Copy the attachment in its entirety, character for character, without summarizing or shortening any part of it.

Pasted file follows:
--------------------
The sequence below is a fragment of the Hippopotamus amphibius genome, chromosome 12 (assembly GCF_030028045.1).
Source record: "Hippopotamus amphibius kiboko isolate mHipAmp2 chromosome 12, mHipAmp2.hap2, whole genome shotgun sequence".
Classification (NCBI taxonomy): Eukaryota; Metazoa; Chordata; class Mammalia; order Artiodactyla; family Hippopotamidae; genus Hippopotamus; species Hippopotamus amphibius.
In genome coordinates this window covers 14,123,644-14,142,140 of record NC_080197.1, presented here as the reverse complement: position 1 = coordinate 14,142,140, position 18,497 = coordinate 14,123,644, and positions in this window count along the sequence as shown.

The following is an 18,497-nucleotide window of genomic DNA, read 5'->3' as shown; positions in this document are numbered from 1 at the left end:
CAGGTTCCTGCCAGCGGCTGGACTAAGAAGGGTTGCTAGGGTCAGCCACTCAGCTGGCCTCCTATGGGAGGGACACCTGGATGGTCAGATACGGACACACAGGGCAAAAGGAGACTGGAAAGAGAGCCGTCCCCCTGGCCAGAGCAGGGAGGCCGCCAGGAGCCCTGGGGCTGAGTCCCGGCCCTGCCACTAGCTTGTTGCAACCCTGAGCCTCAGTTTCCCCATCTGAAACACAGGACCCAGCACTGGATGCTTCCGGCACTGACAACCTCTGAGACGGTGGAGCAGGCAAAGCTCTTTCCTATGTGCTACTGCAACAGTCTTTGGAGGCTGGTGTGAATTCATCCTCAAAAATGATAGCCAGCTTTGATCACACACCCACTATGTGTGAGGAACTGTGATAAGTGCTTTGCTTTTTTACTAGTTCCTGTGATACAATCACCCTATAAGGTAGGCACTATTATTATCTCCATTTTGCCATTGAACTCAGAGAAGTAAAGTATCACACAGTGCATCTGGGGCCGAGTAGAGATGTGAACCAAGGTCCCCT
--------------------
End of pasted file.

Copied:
The sequence below is a fragment of the Hippopotamus amphibius genome, chromosome 12 (assembly GCF_030028045.1).
Source record: "Hippopotamus amphibius kiboko isolate mHipAmp2 chromosome 12, mHipAmp2.hap2, whole genome shotgun sequence".
Classification (NCBI taxonomy): Eukaryota; Metazoa; Chordata; class Mammalia; order Artiodactyla; family Hippopotamidae; genus Hippopotamus; species Hippopotamus amphibius.
In genome coordinates this window covers 14,123,644-14,142,140 of record NC_080197.1, presented here as the reverse complement: position 1 = coordinate 14,142,140, position 18,497 = coordinate 14,123,644, and positions in this window count along the sequence as shown.

The following is an 18,497-nucleotide window of genomic DNA, read 5'->3' as shown; positions in this document are numbered from 1 at the left end:
CAGGTTCCTGCCAGCGGCTGGACTAAGAAGGGTTGCTAGGGTCAGCCACTCAGCTGGCCTCCTATGGGAGGGACACCTGGATGGTCAGATACGGACACACAGGGCAAAAGGAGACTGGAAAGAGAGCCGTCCCCCTGGCCAGAGCAGGGAGGCCGCCAGGAGCCCTGGGGCTGAGTCCCGGCCCTGCCACTAGCTTGTTGCAACCCTGAGCCTCAGTTTCCCCATCTGAAACACAGGACCCAGCACTGGATGCTTCCGGCACTGACAACCTCTGAGACGGTGGAGCAGGCAAAGCTCTTTCCTATGTGCTACTGCAACAGTCTTTGGAGGCTGGTGTGAATTCATCCTCAAAAATGATAGCCAGCTTTGATCACACACCCACTATGTGTGAGGAACTGTGATAAGTGCTTTGCTTTTTTACTAGTTCCTGTGATACAATCACCCTATAAGGTAGGCACTATTATTATCTCCATTTTGCCATTGAACTCAGAGAAGTAAAGTATCACACAGTGCATCTGGGGCCGAGTAGAGATGTGAACCAAGGTCCCCT